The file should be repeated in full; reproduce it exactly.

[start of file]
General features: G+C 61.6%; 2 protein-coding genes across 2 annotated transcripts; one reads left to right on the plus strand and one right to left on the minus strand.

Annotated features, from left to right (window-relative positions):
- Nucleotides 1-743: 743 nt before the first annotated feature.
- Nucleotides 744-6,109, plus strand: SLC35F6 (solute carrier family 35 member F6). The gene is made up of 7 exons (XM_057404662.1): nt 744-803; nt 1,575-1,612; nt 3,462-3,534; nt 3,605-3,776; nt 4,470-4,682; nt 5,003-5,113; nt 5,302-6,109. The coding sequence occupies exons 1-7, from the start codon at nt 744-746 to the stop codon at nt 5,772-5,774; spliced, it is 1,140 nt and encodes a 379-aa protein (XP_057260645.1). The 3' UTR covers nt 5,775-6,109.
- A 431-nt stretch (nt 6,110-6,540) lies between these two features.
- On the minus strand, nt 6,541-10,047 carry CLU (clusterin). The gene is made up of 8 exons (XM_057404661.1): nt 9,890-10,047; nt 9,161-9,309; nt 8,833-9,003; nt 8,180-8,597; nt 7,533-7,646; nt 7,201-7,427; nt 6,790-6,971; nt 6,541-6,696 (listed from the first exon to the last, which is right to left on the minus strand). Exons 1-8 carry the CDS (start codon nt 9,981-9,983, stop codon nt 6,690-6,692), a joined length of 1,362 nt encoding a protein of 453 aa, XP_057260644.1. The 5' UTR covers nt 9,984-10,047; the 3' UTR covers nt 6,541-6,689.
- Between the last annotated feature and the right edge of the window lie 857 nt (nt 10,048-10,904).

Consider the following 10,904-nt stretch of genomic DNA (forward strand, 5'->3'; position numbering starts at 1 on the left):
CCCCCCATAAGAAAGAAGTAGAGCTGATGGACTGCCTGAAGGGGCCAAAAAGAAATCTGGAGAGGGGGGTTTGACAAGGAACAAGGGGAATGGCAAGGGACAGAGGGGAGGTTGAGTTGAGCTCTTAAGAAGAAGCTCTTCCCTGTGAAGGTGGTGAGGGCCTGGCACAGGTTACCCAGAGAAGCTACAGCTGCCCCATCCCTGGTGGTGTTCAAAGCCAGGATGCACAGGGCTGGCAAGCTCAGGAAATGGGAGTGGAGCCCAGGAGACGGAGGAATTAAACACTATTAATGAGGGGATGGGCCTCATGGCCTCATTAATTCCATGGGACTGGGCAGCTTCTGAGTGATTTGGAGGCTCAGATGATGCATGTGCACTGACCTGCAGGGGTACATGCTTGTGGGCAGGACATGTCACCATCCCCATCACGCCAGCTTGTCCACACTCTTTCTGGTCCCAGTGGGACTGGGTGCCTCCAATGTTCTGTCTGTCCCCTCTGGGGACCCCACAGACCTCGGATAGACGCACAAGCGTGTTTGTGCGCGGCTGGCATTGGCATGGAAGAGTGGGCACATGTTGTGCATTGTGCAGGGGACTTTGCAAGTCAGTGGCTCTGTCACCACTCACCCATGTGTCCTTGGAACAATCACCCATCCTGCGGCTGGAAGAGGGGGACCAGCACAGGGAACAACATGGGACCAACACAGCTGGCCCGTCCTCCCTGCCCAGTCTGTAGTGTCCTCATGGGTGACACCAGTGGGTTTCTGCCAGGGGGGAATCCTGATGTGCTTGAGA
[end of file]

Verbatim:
General features: G+C 61.6%; 2 protein-coding genes across 2 annotated transcripts; one reads left to right on the plus strand and one right to left on the minus strand.

Annotated features, from left to right (window-relative positions):
- Nucleotides 1-743: 743 nt before the first annotated feature.
- Nucleotides 744-6,109, plus strand: SLC35F6 (solute carrier family 35 member F6). The gene is made up of 7 exons (XM_057404662.1): nt 744-803; nt 1,575-1,612; nt 3,462-3,534; nt 3,605-3,776; nt 4,470-4,682; nt 5,003-5,113; nt 5,302-6,109. The coding sequence occupies exons 1-7, from the start codon at nt 744-746 to the stop codon at nt 5,772-5,774; spliced, it is 1,140 nt and encodes a 379-aa protein (XP_057260645.1). The 3' UTR covers nt 5,775-6,109.
- A 431-nt stretch (nt 6,110-6,540) lies between these two features.
- On the minus strand, nt 6,541-10,047 carry CLU (clusterin). The gene is made up of 8 exons (XM_057404661.1): nt 9,890-10,047; nt 9,161-9,309; nt 8,833-9,003; nt 8,180-8,597; nt 7,533-7,646; nt 7,201-7,427; nt 6,790-6,971; nt 6,541-6,696 (listed from the first exon to the last, which is right to left on the minus strand). Exons 1-8 carry the CDS (start codon nt 9,981-9,983, stop codon nt 6,690-6,692), a joined length of 1,362 nt encoding a protein of 453 aa, XP_057260644.1. The 5' UTR covers nt 9,984-10,047; the 3' UTR covers nt 6,541-6,689.
- Between the last annotated feature and the right edge of the window lie 857 nt (nt 10,048-10,904).

Consider the following 10,904-nt stretch of genomic DNA (forward strand, 5'->3'; position numbering starts at 1 on the left):
CCCCCCATAAGAAAGAAGTAGAGCTGATGGACTGCCTGAAGGGGCCAAAAAGAAATCTGGAGAGGGGGGTTTGACAAGGAACAAGGGGAATGGCAAGGGACAGAGGGGAGGTTGAGTTGAGCTCTTAAGAAGAAGCTCTTCCCTGTGAAGGTGGTGAGGGCCTGGCACAGGTTACCCAGAGAAGCTACAGCTGCCCCATCCCTGGTGGTGTTCAAAGCCAGGATGCACAGGGCTGGCAAGCTCAGGAAATGGGAGTGGAGCCCAGGAGACGGAGGAATTAAACACTATTAATGAGGGGATGGGCCTCATGGCCTCATTAATTCCATGGGACTGGGCAGCTTCTGAGTGATTTGGAGGCTCAGATGATGCATGTGCACTGACCTGCAGGGGTACATGCTTGTGGGCAGGACATGTCACCATCCCCATCACGCCAGCTTGTCCACACTCTTTCTGGTCCCAGTGGGACTGGGTGCCTCCAATGTTCTGTCTGTCCCCTCTGGGGACCCCACAGACCTCGGATAGACGCACAAGCGTGTTTGTGCGCGGCTGGCATTGGCATGGAAGAGTGGGCACATGTTGTGCATTGTGCAGGGGACTTTGCAAGTCAGTGGCTCTGTCACCACTCACCCATGTGTCCTTGGAACAATCACCCATCCTGCGGCTGGAAGAGGGGGACCAGCACAGGGAACAACATGGGACCAACACAGCTGGCCCGTCCTCCCTGCCCAGTCTGTAGTGTCCTCATGGGTGACACCAGTGGGTTTCTGCCAGGGGGGAATCCTGATGTGCTTGAGA